Letter sent to Iceland farm with hand-drawn map instead of address gets there anyway

Originally published at: http://boingboing.net/2016/08/30/letter-sent-to-iceland-farm-wi.html


This just shows the local postal workers are pretty clever. A lot of ours are, too. I’m willing to bet 50/50 this would even work in NYC. Wouldn’t it be fun to test?



I recall my friend’s brother receiving a letter addressed to"The blonde guy who was in Daytona" small town, WI
Granted the population was only around 400 at the time, but there were a lot of blonde guys.


Back in its heyday, letters addressed with just the rabbit-head logo had no problem finding their way to Playboy headquarters in Chicago.


There’s a good chance the map would need to be three-dimensional or at least include a guess as to which unit on which floor the intended recipient resides. I live on the sixth floor of a walk-up and if someone mailed me a letter using my building’s latitude and longitude for the address, I doubt USPS would walk all those stairs and knock on every door to ensure accurate delivery. At best, it would be placed in the vestibule and then get stolen or thrown away, though perhaps I should be more diligent in checking the vestibule for mail addressed to me.


Hmmmm, if I put this picture on an envelope

will the Icelandic P.O. deliver it correctly?


when I was out of town, I mailed a letter to my crew back in Knoxville without a street address. This was in the 90s, pre-internet mapping, so I couldn’t pull it up online. I knew the zipcode since I lived a few blocks from them, and therefore I also knew the lay of the neighborhood. so that minimized most of the problem.

Bobby, Mel, Zach, etc (last names redacted here but were on envelope)
Example Street between X and Y Avenue at the big white house, east side of the street, second from the corner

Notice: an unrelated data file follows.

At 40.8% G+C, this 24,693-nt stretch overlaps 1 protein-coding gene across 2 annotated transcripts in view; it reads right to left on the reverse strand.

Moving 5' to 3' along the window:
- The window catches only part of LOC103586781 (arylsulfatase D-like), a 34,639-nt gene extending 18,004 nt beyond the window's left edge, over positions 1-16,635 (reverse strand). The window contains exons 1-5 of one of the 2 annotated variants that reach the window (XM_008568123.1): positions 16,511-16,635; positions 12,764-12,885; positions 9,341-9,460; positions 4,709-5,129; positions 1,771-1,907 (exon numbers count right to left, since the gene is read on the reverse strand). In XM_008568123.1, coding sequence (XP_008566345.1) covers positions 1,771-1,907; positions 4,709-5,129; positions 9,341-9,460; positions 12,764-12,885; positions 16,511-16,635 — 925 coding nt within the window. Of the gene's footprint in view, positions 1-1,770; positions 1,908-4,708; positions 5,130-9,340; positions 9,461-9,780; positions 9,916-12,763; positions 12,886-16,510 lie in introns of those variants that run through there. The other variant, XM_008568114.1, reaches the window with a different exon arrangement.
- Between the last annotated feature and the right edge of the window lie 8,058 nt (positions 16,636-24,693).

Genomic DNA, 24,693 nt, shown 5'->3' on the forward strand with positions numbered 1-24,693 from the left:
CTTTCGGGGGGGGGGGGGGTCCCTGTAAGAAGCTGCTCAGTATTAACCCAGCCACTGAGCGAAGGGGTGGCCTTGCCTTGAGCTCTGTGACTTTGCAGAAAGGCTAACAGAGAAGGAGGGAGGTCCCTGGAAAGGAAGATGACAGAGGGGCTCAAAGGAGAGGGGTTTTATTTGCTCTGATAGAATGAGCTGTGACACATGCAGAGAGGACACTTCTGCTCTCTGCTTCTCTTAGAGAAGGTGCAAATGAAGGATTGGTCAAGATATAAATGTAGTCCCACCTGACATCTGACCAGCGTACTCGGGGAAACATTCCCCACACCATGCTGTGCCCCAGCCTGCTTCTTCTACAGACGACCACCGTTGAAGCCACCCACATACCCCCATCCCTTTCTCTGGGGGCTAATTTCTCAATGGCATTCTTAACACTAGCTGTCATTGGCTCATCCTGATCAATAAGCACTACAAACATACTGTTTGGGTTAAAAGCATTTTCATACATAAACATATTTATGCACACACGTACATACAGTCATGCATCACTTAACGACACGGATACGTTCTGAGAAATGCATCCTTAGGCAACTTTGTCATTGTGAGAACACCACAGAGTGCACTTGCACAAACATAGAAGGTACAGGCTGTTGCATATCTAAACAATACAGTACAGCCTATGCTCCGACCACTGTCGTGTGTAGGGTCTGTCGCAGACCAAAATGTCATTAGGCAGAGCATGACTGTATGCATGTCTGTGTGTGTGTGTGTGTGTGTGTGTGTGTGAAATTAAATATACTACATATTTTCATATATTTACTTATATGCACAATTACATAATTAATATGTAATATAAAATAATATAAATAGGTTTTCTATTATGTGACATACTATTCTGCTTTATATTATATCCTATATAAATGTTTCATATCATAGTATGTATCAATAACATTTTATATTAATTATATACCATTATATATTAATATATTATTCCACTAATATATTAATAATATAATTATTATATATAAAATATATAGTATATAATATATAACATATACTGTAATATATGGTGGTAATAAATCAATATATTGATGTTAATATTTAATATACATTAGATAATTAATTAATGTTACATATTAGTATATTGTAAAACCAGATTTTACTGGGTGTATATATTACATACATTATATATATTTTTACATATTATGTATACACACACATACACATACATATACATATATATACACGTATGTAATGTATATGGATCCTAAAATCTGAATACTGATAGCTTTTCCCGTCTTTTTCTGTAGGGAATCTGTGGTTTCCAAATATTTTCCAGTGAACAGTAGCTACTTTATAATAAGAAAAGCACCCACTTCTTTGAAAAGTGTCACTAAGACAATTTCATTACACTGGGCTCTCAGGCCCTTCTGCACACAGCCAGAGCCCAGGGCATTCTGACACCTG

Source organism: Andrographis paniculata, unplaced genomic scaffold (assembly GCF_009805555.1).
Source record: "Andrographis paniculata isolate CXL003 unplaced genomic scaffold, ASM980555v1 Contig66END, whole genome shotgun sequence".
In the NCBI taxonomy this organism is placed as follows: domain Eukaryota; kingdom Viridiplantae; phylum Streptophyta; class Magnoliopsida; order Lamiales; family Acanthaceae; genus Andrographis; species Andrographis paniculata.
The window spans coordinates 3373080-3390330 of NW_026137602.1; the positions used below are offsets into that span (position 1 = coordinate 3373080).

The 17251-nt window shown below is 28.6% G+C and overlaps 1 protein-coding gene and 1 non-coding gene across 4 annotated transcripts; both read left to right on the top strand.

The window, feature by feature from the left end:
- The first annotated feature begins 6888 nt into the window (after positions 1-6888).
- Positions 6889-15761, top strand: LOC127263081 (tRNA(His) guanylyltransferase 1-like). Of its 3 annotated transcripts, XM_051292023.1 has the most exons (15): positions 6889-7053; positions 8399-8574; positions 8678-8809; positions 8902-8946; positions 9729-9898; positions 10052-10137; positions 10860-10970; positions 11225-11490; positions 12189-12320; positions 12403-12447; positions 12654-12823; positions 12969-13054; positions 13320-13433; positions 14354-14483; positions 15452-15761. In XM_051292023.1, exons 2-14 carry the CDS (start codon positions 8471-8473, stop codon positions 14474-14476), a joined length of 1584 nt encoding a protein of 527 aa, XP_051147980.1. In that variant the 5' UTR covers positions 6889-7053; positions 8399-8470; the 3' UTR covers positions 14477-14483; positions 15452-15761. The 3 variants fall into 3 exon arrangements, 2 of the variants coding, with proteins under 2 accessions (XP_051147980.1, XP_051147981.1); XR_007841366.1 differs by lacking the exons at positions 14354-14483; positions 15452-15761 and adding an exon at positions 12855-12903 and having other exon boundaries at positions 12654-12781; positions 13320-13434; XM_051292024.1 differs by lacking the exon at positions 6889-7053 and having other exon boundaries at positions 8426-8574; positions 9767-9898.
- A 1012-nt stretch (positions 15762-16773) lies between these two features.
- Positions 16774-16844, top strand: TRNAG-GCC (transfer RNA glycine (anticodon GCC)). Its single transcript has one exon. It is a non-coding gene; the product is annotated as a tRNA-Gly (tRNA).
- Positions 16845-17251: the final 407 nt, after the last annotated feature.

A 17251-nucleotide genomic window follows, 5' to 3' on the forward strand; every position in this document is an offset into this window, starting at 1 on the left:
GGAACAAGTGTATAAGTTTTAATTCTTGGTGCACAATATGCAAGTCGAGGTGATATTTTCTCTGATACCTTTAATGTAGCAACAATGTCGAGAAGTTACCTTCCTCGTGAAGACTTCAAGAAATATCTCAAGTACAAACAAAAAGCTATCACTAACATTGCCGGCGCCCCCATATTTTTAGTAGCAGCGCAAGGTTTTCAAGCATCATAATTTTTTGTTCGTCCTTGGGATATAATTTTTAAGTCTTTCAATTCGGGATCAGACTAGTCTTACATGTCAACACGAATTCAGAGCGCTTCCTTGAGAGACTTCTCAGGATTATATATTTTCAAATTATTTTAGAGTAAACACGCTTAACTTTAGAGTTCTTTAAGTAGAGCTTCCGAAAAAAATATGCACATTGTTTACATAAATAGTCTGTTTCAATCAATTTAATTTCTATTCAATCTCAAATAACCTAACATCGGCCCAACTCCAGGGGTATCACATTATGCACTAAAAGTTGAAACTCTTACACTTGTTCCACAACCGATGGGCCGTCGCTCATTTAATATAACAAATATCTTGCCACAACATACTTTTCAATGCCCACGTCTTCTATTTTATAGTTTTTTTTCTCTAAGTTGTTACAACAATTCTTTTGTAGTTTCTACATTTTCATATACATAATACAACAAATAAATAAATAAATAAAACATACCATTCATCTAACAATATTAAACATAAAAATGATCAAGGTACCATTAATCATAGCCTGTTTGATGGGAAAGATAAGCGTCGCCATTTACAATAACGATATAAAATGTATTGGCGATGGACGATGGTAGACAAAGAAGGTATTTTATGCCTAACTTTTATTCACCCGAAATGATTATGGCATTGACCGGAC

Knoxville TN 12345

once the envelope got presorted by zipcode, I’m sure the carrier knew it just from the names, but I wanted to be as thorough as I could. They got it no problem.

given the off-kilter nature of her fanbase, I bet the Icelandic PO is used to it by now. They probably have a special bin for her and that exact photo has successfully been delivered in the past. maybe. I wouldn’t be surprised, anyway.


There’s a blog that intentionally does this in Ireland, but my examples …

  • I once got a package delivered with: The correct name. The correct house number. No street. The wrong city (geographically, about as wrong as they could get while remaining in the same country). It arrived 2 days late.

  • A package delivered that was left in my local cornershop because the delivery guy couldn’t find my house. Apparently he went in there looking for directions, and they told him they knew me. I had no idea they knew my name, but it worked.


Don’t you need to include a map?

maybe not?


When we lived in Ireland, my dad received a letter assessed to [his name], County Tipperary (which isn’t a small county).


That’s how all of Bilbo’s letters are addressed.


I visited an pen-pal from Central America as a teen. His postal address was (paraphrasing):

[Family Name]
500 meters from the volcano
Alajuela Province
Costa Rica

I guess there weren’t a lot of other folks nearby


Don’t most of these tradittional farms in Iceland go by their names? So they could have just adressed it to “Holar, in/near Buthardalur”? (and/or the road number S90…)?

Which volcano? Poás, Arenal, or some other lesser-known volcano?

Poás and Arenal are both active volcanos, so probably not a lot of other people nearby

Also Poás is home to a mile long, 1000ft deep lake of acid. Would be cool to visit, assuming one could tolerate the acid fog that occasionally surrounds it.


This was more common in earlier days of the postal system. It would probably still be attempted for delivery if you tried it here.

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You should! It’s an amazing place and the people are super-friendly. Icelandair has package deals all the time. If you go, be sure to check out The Blue Lagoon.

I’ve know a couple of people in different towns in Maryland who get their mail delivered to


In neither case was the farm name the same as the name of the family living there.

Here we pick up our mail at the Post Office, but sometimes they decide to deliver registered items. They called me from the truck asking where I was. I started to give the address, but she said “I have that, but where are you?”. I gave her directions by local landmarks and she found me (after a second call). This happened again a few months later (also 2 calls). She remembered me when she got here.

We have (required) house numbers and there are street signs on every corner.